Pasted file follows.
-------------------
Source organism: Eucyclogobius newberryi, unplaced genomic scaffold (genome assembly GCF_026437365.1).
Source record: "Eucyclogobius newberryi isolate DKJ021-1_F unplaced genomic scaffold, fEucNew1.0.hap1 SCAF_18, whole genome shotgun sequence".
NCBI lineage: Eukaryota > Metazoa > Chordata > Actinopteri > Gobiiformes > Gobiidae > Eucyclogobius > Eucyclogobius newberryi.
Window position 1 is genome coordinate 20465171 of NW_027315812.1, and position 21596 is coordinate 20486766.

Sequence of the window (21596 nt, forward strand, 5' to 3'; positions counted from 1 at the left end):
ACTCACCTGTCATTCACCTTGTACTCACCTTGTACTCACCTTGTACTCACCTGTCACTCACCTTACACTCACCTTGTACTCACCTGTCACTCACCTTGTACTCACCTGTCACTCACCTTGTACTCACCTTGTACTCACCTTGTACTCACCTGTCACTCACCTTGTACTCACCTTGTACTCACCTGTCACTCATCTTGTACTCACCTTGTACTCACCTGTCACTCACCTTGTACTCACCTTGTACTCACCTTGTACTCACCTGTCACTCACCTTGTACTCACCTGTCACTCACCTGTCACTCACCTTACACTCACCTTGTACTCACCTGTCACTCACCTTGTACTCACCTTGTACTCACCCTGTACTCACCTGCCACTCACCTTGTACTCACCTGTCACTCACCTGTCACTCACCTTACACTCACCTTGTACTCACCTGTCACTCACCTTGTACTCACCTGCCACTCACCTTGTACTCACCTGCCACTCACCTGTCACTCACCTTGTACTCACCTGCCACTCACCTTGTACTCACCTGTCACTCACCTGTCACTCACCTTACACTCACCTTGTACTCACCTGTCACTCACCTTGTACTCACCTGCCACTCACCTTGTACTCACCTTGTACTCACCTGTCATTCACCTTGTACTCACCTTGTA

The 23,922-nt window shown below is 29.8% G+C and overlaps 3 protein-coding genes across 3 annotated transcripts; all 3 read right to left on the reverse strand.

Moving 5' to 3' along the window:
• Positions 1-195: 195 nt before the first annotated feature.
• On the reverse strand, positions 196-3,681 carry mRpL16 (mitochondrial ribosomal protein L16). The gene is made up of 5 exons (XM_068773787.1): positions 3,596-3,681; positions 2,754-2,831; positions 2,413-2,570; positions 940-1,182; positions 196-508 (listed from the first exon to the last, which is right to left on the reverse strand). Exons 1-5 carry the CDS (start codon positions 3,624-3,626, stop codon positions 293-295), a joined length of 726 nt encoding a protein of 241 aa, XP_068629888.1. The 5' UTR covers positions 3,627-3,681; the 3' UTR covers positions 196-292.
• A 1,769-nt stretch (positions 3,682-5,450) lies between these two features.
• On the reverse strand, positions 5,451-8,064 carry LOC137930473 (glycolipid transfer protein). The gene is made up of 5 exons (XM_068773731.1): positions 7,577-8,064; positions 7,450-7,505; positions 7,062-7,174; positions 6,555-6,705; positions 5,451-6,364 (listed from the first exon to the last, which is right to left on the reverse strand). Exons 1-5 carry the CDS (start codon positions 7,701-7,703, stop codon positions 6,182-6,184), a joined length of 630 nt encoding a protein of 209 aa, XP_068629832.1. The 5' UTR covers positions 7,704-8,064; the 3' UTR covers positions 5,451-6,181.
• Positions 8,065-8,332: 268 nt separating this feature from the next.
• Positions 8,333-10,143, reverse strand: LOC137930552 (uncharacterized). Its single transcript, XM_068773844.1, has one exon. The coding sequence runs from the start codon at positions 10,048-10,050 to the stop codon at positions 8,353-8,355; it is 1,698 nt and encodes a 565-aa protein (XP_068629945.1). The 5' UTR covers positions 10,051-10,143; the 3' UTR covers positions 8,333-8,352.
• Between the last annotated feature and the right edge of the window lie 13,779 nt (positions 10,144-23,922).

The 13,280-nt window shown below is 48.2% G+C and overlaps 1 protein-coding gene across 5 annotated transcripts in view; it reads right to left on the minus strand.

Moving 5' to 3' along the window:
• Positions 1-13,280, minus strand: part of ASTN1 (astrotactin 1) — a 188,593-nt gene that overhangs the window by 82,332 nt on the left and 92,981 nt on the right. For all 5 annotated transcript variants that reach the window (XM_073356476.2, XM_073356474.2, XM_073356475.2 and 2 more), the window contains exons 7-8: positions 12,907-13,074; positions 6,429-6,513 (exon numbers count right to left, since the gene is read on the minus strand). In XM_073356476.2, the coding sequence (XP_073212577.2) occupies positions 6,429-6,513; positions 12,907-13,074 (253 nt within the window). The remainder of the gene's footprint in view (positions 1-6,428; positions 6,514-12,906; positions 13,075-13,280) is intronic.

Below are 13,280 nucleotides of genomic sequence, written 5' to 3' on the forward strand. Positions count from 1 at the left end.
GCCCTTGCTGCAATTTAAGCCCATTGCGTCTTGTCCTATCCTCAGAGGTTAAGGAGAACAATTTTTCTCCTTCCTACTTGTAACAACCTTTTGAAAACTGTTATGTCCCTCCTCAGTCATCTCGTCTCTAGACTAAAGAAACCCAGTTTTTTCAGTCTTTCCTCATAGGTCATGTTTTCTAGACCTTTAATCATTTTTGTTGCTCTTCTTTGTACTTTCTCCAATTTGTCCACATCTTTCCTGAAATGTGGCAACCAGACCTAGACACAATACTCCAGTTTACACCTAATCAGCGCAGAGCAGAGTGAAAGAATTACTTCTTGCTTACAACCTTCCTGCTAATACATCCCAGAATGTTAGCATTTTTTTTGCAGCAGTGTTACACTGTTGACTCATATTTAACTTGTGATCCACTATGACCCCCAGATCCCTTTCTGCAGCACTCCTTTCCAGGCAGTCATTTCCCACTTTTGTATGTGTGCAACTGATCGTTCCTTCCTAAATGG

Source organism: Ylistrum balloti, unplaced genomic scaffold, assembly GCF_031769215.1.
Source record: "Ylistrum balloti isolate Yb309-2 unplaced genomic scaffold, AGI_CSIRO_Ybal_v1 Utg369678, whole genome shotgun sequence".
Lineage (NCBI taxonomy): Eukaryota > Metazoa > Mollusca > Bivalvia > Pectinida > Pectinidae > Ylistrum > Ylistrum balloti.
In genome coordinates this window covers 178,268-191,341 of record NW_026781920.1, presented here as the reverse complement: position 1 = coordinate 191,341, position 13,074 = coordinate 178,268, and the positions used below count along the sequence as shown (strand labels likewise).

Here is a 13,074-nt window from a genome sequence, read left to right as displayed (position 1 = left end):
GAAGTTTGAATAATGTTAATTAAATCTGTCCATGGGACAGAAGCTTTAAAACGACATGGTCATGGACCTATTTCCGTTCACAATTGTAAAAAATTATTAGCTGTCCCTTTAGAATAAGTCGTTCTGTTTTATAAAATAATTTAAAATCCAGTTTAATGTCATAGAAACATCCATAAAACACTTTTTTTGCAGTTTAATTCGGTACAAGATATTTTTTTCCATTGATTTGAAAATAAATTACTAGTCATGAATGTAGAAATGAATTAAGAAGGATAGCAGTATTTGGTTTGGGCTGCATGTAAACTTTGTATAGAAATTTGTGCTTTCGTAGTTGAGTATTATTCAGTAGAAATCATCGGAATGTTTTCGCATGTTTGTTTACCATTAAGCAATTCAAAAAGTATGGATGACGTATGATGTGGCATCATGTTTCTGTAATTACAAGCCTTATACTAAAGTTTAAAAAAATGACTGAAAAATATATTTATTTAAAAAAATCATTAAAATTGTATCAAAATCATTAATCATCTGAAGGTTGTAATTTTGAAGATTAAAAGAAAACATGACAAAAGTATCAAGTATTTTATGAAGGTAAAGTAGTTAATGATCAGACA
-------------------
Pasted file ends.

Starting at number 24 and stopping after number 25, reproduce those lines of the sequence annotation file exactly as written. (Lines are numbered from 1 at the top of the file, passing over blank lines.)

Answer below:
In genome coordinates this window covers 178,268-191,341 of record NW_026781920.1, presented here as the reverse complement: position 1 = coordinate 191,341, position 13,074 = coordinate 178,268, and the positions used below count along the sequence as shown (strand labels likewise).

Here is a 13,074-nt window from a genome sequence, read left to right as displayed (position 1 = left end):